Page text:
Richard also holds responsibilities as Principal Guest Conductor of Residentie Orkest The Hague and Artistic Partner at The Saint Paul Chamber Orchestra in Minnesota, after having served as Associate Artist with the Scottish Chamber Orchestra. As a conductor, Richard straddles the worlds of historically-informed and modern symphonic performance, making him an ideal fit for PBO’s parallel commitments to early and new music. Richard is already well-known to the musicians and patrons of PBO, having guest conducted the orchestra four times since 2012 in both regular season offerings and the PBO SESSIONS series. In addition to his conducting genius, he is a brilliant harpsichordist and is equally skilled on the organ and fortepiano.

Richard is a beloved teacher and has been on the faculty of The Juilliard School for eight years in their Historical Performance division, has conducted major symphonic orchestras such as London Symphony Orchestra, Lincoln Center Festival Orchestra, Seattle Symphony, and The Philadelphia Orchestra, and regularly gives solo harpsichord recitals at The Kennedy Center, Carnegie Hall, the Smithsonian, and elsewhere.

Born in Lincoln, England, Richard trained as a choirboy at York Minster, was organ scholar at Clare College Cambridge, and later studied with Gustav and Marie Leonhardt in Amsterdam, where he makes his home.

Under the musical direction of Richard Egarr in his second season as Music Director, Philharmonia Baroque Orchestra & Chorale (PBO) is recognized as “America’s leading historically informed ensemble” (The New York Times). Considered the most versatile ensemble of its kind, and performing on period instruments, PBO presents repertoire ranging from early Baroque to late Romantic, as well as new works and major operatic productions. The ensemble engages audiences through its signature Bay Area series, national and international tours, recordings, commissions, and education programs. Having celebrated its 40th anniversary last year, PBO was founded by Laurette Goldberg and led by Music Director Laureate Nicholas McGegan for the past 35 years. Philharmonia is the largest ensemble of its kind in the United States.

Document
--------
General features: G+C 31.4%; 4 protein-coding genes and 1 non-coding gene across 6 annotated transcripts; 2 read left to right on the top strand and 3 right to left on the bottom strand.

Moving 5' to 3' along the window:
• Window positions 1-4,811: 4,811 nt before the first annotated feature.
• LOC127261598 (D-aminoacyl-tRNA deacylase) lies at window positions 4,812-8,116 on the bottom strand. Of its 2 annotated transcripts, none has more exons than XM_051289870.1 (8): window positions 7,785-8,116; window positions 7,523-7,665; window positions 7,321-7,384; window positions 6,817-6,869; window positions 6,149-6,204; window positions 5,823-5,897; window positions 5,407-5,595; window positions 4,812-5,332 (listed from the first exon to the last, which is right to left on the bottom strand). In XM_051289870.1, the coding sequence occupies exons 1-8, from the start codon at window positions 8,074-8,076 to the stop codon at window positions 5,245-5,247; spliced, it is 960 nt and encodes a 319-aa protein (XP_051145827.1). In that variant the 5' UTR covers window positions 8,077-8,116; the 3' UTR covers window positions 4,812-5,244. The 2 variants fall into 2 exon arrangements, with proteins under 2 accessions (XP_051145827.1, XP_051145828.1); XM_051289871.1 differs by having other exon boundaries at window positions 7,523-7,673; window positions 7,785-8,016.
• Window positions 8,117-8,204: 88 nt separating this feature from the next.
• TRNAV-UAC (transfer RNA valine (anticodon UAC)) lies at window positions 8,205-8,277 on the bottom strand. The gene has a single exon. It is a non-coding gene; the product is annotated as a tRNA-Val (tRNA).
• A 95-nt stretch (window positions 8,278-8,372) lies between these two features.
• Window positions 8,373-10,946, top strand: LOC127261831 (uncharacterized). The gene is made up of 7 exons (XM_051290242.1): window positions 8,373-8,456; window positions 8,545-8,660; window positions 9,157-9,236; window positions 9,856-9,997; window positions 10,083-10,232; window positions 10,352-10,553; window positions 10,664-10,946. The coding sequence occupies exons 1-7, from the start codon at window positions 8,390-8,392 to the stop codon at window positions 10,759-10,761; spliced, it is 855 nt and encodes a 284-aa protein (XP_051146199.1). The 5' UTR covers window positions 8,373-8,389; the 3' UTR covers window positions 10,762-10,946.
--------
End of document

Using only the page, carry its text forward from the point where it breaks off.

PBO’s musicians are leaders in historical performance and serve on the faculties of The Juilliard School, San Francisco Conservatory of Music, Harvard, and Stanford. It welcomes eminent guest artists including mezzo-sopranos Susan Graham and Anne Sofie von Otter, countertenors Anthony Roth Costanzo and Aryeh Nussbaum Cohen, violoncellist Steven Isserlis, and maestros Jonathan Cohen and Jeannette Sorrell. PBO enjoys longstanding artistic collaborations with The Juilliard School, the Mark Morris Dance Group, and the American Modern Opera Company (AMOC), and appears regularly at Disney Hall, Lincoln Center, Norfolk Chamber Festival and Tanglewood. In collaboration with Cal Performances in 2017, PBO produced a fully-staged period opera, Rameau’s Le Temple de la Gloire, and produced a fully-staged, reimagined production of Handel’s Aci, Galatea e Polifemo directed by Christopher Alden and featuring countertenor Anthony Roth Costanzo, bass-baritone Davóne Tines, and soprano Lauren Snouffer in eight sold out performances in January 2020. “Aci” was named Best Operatic Performance in the Bay Area by San Francisco Classical Voice in 2020. PBO also co-produced “Aci” with National Sawdust in Brooklyn, Cath Brittan and Anthony Roth Costanzo in 2017.